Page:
The 2012 season is just around the corner as pitchers and catchers report to camp on Feb. 18th.
On that day, there will begin to be an onslaught of questions towards the St. Louis Cardinals and how they will play and how they look without future Hall of Famer Albert Pujols.
If the team plays poorly, the baseball world will look at his absence and believe his departure is the cause of the Cardinals' troubles. The Cardinals will be under a magnifying glass from February to October. There's no way around it.
However, I believe St. Louis will be fine.
Call me crazy, but I even believe the Cardinals are in a better situation without The Machine.
Here are the three reasons why.
Pujols is getting $240 million over the next 10 years. In addition, he gets a hotel suite on road trips, a luxury suite at the ballpark for his charitable group and can obtain bonuses for individual accomplishments until 2021.
After his retirement, Pujols will then enter into a new 10-year deal for personal services. He will be paid $1 million annually if he works within the club.
Had the Cardinals offered him this kind of deal, they would be straining themselves financially for the next decade. St. Louis is not the kind of market that Los Angeles is. The opportunity for the club to make as much money as the Angels just isn't there.
Without the burden of Pujols' monstrous deal, the Cardinals put themselves in a good position to retain the rest of their successful team year after year.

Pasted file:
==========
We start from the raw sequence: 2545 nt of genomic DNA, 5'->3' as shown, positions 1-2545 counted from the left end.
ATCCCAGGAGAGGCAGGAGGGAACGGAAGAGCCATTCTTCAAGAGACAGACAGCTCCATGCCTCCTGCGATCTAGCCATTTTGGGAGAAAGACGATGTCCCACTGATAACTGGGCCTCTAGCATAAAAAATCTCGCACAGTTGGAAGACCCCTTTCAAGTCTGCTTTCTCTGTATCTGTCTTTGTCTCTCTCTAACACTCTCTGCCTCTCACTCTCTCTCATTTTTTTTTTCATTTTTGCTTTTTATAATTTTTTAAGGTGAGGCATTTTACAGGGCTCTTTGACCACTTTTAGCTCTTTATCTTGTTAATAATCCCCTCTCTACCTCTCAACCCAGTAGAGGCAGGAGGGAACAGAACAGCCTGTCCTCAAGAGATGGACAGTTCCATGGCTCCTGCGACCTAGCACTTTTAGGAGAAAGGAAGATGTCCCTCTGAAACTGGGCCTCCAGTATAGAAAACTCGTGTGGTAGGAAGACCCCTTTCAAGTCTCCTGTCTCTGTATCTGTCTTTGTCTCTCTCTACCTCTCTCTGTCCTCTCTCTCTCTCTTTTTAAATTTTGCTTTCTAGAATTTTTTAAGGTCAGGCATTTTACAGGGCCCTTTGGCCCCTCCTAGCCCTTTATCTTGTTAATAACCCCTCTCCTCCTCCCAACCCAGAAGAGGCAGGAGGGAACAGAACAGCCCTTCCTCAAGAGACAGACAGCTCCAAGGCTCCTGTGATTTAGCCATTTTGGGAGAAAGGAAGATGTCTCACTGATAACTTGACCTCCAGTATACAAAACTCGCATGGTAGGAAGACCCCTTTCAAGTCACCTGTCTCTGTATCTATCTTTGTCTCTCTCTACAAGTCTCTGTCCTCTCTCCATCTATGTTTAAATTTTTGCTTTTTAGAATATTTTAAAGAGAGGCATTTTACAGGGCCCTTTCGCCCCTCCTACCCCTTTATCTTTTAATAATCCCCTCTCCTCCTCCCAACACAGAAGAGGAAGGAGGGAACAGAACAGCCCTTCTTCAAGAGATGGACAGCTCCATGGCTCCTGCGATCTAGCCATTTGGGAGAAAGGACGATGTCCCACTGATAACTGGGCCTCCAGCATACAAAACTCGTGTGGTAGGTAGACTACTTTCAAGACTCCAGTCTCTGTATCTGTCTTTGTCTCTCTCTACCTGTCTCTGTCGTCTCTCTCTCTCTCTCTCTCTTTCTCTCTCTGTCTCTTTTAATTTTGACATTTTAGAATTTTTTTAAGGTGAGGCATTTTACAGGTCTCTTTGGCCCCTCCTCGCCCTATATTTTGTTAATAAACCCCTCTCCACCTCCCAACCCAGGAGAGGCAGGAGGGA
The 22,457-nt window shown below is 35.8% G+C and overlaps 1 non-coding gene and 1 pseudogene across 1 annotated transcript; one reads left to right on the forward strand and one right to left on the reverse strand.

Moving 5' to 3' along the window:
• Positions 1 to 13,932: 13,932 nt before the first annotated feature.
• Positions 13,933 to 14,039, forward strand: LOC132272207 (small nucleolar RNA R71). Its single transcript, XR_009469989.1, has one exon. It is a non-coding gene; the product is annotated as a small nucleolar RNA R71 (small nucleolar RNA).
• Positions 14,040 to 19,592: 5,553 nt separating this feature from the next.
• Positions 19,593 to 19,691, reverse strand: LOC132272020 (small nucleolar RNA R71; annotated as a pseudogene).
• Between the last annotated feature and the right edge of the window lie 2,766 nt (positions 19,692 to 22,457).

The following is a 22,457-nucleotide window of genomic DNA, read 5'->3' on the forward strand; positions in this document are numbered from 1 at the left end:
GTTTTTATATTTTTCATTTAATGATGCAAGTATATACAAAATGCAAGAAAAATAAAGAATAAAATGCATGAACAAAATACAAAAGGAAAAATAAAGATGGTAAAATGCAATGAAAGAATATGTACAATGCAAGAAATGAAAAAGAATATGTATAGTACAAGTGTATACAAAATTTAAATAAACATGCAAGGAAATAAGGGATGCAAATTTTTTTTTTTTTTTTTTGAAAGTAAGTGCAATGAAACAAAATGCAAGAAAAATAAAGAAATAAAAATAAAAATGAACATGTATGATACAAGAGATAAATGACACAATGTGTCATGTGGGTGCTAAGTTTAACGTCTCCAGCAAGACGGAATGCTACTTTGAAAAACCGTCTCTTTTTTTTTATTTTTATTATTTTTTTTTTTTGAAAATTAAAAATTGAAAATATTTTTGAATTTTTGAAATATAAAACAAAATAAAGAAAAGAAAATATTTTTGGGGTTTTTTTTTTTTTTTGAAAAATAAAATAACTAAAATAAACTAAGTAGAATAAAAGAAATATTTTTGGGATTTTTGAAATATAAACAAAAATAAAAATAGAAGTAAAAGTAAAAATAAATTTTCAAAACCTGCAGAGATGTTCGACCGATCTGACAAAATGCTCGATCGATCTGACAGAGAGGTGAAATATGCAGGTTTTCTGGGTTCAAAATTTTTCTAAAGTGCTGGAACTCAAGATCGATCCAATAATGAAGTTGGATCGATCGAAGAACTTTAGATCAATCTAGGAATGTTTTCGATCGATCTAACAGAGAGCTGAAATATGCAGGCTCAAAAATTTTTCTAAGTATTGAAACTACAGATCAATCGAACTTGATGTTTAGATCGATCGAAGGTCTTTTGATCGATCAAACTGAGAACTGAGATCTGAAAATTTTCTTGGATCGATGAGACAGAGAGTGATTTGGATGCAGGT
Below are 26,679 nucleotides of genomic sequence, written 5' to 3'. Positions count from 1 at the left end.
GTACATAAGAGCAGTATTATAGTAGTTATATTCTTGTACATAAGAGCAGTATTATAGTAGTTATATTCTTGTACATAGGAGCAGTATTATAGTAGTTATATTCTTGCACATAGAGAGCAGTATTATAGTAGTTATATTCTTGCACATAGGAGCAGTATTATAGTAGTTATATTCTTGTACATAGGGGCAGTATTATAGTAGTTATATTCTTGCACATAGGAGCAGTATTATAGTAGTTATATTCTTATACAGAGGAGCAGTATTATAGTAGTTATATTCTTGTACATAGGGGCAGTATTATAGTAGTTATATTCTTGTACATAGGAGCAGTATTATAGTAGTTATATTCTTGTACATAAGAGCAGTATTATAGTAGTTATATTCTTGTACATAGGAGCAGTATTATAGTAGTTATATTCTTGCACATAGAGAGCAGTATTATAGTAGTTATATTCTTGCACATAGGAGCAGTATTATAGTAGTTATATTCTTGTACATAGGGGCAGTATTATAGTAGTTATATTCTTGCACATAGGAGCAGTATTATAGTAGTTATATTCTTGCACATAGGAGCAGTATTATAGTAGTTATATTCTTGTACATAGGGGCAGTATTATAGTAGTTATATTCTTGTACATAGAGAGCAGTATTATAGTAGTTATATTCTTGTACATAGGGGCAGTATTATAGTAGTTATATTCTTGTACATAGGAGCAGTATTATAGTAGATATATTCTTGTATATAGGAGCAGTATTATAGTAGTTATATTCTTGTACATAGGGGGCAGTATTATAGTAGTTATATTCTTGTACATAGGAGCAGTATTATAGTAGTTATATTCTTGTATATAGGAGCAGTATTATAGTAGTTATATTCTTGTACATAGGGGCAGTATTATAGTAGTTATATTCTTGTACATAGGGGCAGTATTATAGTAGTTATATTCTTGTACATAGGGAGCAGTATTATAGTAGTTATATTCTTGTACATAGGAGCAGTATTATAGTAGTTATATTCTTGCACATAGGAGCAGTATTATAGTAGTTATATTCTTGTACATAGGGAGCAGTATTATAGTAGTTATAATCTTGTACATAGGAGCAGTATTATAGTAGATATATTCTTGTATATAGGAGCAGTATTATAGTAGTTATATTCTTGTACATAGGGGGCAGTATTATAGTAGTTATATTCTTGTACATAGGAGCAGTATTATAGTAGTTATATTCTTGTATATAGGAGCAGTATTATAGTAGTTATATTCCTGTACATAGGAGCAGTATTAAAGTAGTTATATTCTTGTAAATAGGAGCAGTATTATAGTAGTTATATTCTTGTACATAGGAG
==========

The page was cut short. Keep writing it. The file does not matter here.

Yadier Molina, David Freese, Jon Jay and others who were integral pieces to their championship run will all be due for raises soon.
Yes, Pujols is one of the greatest hitters of all time. But at 32, Pujols could start declining at any moment, and there's a great risk in making such a commitment to him.
Many Cardinal fans were surprised by the hiring of Mike Matheny as manager. Most believed Jose Oquendo would be promoted from his third-base coaching position.
There were reports Albert Pujols wanted Oquendo as well.
Why wouldn't he?
Pujols and Matheny were teammates from 2001-2004. The age difference is just nine years.
Could Pujols handle being led by a player who did much less for the Cardinals when they were both major-leaguers?
I believe there would have been a conflict somewhere down the road there.
Albert Pujols is looked at as a team leader, and the absence of Tony LaRussa and pitching coach Dave Duncan could have left the slugger on a high-horse.
Lance Berkman will fill the hole at first base left by Pujols, but Berkman probably won't be around too much longer. The Big Puma is nearly 36 years old.
One player St. Louis has in their organization who has the potential to make a huge splash when Berkman leaves is Matt Adams.
The 23-year-old is having a phenomenal minor league career so far.
After being drafted in the 23rd round of the 2009 MLB amateur draft, Adams has torn up pitching, and in 2011, was the Cardinals' Minor League Hitter of the Year.
He batted .300 while hitting 32 home runs and driving in 101 runs during 115 games with Double-A Springfield.
Adams has never hit under .300 in the minors and looks like the kind of power hitter St. Louis will love to have in a year or two.
The sky is the limit for this player, and a fresh face would do nothing but bring joy to the face of Cardinal nation.
While Adams will never be able to make fans forget about Pujols, he could give them reason not to miss The Machine.
Steven Conklin is a contributing writer for the Bleacher Report and a student at the University of Central Missouri. He joined B/R in October 2011 and is currently a B/R intern. Any comments, questions or suggestions are more than welcome.